Another successful year has passed for the Australian Flora Foundation. We have continued to fund new projects, have received another special donation to the Research Fund, and have updated our operating procedures.
In August the Board approved two projects for funding in 2001 with a third applicant being requested to provide additional information. Those awarded grants were Professor Acram Taji of University of New England for a postgraduate student project to investigate ‘Why is Hakea pulvinifera at the brink of extinction?’, and Ms. Tanya Lorens, a graduate students in the Australian Flora Research Centre at The University of Wollongong, for the project ‘The importance of soil-stored seed bank as a reservoir on genetic diversity in the endangered plant Grevillea cayleyi'.
This year the AFF student’s Prize went to Victoria Evans of Melbourne
University. (See the report later in this Newsletter.)
The Grevillea Study Group has donated $5000 to the Foundation to be used to support research on ‘the life, ecology, propagation or taxonomy of Grevillea, particularly the evaluation of rootstocks’.
This year saw the introduction of a new category of Research Grant to encourage commercial partners and researchers to seek funding from SPIRT and industry R&D bodies for development of Australian plants. The Board (through the efforts of Malcolm Reed) has previously obtained block funding from such bodies. The AFF aims to provide a small cash contribution which is necessary to qualify for these industry R&D funds. Applications are already being received.
Changes to government legislation, including introduction of the GST, imposed additional administrative burdens. Our Research Trust portfolio is also expanding. There is always work to be done preparing Newsletters and pursuing publicity and funding opportunities. All this on top of running the research grants program. Our dedicated and voluntary Board members continue to give of their time. I wish to thank you all for you support of the Foundation.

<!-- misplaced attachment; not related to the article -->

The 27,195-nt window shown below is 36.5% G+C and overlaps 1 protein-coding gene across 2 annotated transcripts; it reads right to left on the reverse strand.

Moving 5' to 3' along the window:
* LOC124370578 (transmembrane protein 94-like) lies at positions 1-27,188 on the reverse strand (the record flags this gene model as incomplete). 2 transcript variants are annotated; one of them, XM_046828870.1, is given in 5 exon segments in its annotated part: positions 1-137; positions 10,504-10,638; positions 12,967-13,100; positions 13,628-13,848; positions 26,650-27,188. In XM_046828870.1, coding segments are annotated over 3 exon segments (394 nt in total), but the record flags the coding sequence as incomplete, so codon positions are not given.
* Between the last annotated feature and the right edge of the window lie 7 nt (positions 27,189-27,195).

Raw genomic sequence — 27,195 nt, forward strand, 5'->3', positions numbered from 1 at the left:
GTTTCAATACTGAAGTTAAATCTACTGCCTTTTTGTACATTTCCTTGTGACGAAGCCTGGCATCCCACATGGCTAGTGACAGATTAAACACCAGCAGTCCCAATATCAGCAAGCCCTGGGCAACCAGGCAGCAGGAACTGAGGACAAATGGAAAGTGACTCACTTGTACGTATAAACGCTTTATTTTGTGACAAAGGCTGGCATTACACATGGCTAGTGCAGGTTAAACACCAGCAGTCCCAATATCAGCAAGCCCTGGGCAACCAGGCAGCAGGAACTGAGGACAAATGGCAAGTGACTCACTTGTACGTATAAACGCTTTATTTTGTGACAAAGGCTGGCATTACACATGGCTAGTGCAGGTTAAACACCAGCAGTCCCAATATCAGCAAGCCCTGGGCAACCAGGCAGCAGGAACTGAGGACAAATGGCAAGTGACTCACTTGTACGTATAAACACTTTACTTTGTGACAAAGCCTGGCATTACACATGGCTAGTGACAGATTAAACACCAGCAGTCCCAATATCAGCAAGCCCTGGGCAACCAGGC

Of course we are always looking for new volunteers. We would particularly like to hear from someone who would be prepared to set-up and manage our web page! We could also use some secretarial/administrative support from someone in the Sydney area who could attend the 3-4 meeting a year.
For those who missed it in the last Newsletter, I have suggested that the time might be right for the formation of local support groups around the states. For practical reasons, the Board operates from the northeastern states, but we our always mindful that the Foundation is a national body. The distribution of grants around the states certainly reflects this. Various Australian Plants Society branches and Study Groups have been very supportive. The Queensland Branch recently invited the AFF President to address their meeting to keep members informed. Maybe other groups (not only ASGAP) could get together and support the Foundation by providing local publicity and seeking contributions to the Research Trust Fund.
We are very conscious of the need to communicate better with our supporters. It is always a challenge given our limited voluntary workforce. High on our wish list is an effective web site. This increasing accessible medium could be used to make available Research Reports; we now require grantees to submit reports in electronic form. We would also like to receive coloured picture files for publicity purposes. We still do not have a manageable way of supplying reports on request.
While the Research Trust Fund is now on a sound footing, we still fall far short of the funds needed to support the many quality applications we receive, and we will never fill all the gaps in our knowledge and understanding of the diverse Australian flora. You can do your part by ‘spreading the word’. The higher the public profile of the Foundation, the better the chances of attracting more corporate financial support.
Professor Richard Williams